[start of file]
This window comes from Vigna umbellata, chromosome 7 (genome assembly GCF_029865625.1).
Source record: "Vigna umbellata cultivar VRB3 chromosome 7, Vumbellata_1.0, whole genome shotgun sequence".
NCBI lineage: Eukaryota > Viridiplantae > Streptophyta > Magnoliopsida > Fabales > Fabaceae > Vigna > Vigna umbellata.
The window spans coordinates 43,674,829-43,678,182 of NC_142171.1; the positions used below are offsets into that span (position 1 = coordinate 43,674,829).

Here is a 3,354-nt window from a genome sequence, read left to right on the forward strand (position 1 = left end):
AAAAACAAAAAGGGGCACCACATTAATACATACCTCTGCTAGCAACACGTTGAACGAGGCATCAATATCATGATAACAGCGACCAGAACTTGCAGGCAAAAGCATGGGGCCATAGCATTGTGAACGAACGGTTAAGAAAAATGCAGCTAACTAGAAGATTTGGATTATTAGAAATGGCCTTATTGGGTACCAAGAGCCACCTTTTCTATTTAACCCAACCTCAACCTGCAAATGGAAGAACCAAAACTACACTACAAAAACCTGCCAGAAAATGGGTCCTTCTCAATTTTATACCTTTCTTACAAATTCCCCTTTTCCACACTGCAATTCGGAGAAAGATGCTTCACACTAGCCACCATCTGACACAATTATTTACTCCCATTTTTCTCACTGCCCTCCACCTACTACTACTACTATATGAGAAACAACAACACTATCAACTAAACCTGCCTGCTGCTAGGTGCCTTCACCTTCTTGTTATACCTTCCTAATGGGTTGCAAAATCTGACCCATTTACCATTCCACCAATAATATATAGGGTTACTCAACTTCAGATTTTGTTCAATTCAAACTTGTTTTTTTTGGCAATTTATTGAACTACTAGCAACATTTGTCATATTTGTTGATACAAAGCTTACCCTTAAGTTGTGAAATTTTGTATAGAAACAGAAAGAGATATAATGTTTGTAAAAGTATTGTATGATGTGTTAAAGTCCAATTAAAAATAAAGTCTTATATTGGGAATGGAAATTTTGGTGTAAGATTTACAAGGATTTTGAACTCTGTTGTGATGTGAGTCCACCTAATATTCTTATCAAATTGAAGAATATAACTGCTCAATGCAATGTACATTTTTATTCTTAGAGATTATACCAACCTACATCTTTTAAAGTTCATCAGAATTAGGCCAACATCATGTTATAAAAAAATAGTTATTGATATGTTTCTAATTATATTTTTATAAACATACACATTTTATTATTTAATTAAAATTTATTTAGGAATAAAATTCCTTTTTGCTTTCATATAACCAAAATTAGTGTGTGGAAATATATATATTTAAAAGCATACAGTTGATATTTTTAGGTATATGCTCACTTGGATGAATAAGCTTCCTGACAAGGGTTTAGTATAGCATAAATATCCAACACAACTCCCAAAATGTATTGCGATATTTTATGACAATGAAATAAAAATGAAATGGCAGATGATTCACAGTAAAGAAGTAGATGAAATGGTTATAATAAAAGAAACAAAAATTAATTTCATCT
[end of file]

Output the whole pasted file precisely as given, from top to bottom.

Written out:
This window comes from Vigna umbellata, chromosome 7 (genome assembly GCF_029865625.1).
Source record: "Vigna umbellata cultivar VRB3 chromosome 7, Vumbellata_1.0, whole genome shotgun sequence".
NCBI lineage: Eukaryota > Viridiplantae > Streptophyta > Magnoliopsida > Fabales > Fabaceae > Vigna > Vigna umbellata.
The window spans coordinates 43,674,829-43,678,182 of NC_142171.1; the positions used below are offsets into that span (position 1 = coordinate 43,674,829).

Here is a 3,354-nt window from a genome sequence, read left to right on the forward strand (position 1 = left end):
AAAAACAAAAAGGGGCACCACATTAATACATACCTCTGCTAGCAACACGTTGAACGAGGCATCAATATCATGATAACAGCGACCAGAACTTGCAGGCAAAAGCATGGGGCCATAGCATTGTGAACGAACGGTTAAGAAAAATGCAGCTAACTAGAAGATTTGGATTATTAGAAATGGCCTTATTGGGTACCAAGAGCCACCTTTTCTATTTAACCCAACCTCAACCTGCAAATGGAAGAACCAAAACTACACTACAAAAACCTGCCAGAAAATGGGTCCTTCTCAATTTTATACCTTTCTTACAAATTCCCCTTTTCCACACTGCAATTCGGAGAAAGATGCTTCACACTAGCCACCATCTGACACAATTATTTACTCCCATTTTTCTCACTGCCCTCCACCTACTACTACTACTATATGAGAAACAACAACACTATCAACTAAACCTGCCTGCTGCTAGGTGCCTTCACCTTCTTGTTATACCTTCCTAATGGGTTGCAAAATCTGACCCATTTACCATTCCACCAATAATATATAGGGTTACTCAACTTCAGATTTTGTTCAATTCAAACTTGTTTTTTTTGGCAATTTATTGAACTACTAGCAACATTTGTCATATTTGTTGATACAAAGCTTACCCTTAAGTTGTGAAATTTTGTATAGAAACAGAAAGAGATATAATGTTTGTAAAAGTATTGTATGATGTGTTAAAGTCCAATTAAAAATAAAGTCTTATATTGGGAATGGAAATTTTGGTGTAAGATTTACAAGGATTTTGAACTCTGTTGTGATGTGAGTCCACCTAATATTCTTATCAAATTGAAGAATATAACTGCTCAATGCAATGTACATTTTTATTCTTAGAGATTATACCAACCTACATCTTTTAAAGTTCATCAGAATTAGGCCAACATCATGTTATAAAAAAATAGTTATTGATATGTTTCTAATTATATTTTTATAAACATACACATTTTATTATTTAATTAAAATTTATTTAGGAATAAAATTCCTTTTTGCTTTCATATAACCAAAATTAGTGTGTGGAAATATATATATTTAAAAGCATACAGTTGATATTTTTAGGTATATGCTCACTTGGATGAATAAGCTTCCTGACAAGGGTTTAGTATAGCATAAATATCCAACACAACTCCCAAAATGTATTGCGATATTTTATGACAATGAAATAAAAATGAAATGGCAGATGATTCACAGTAAAGAAGTAGATGAAATGGTTATAATAAAAGAAACAAAAATTAATTTCATCT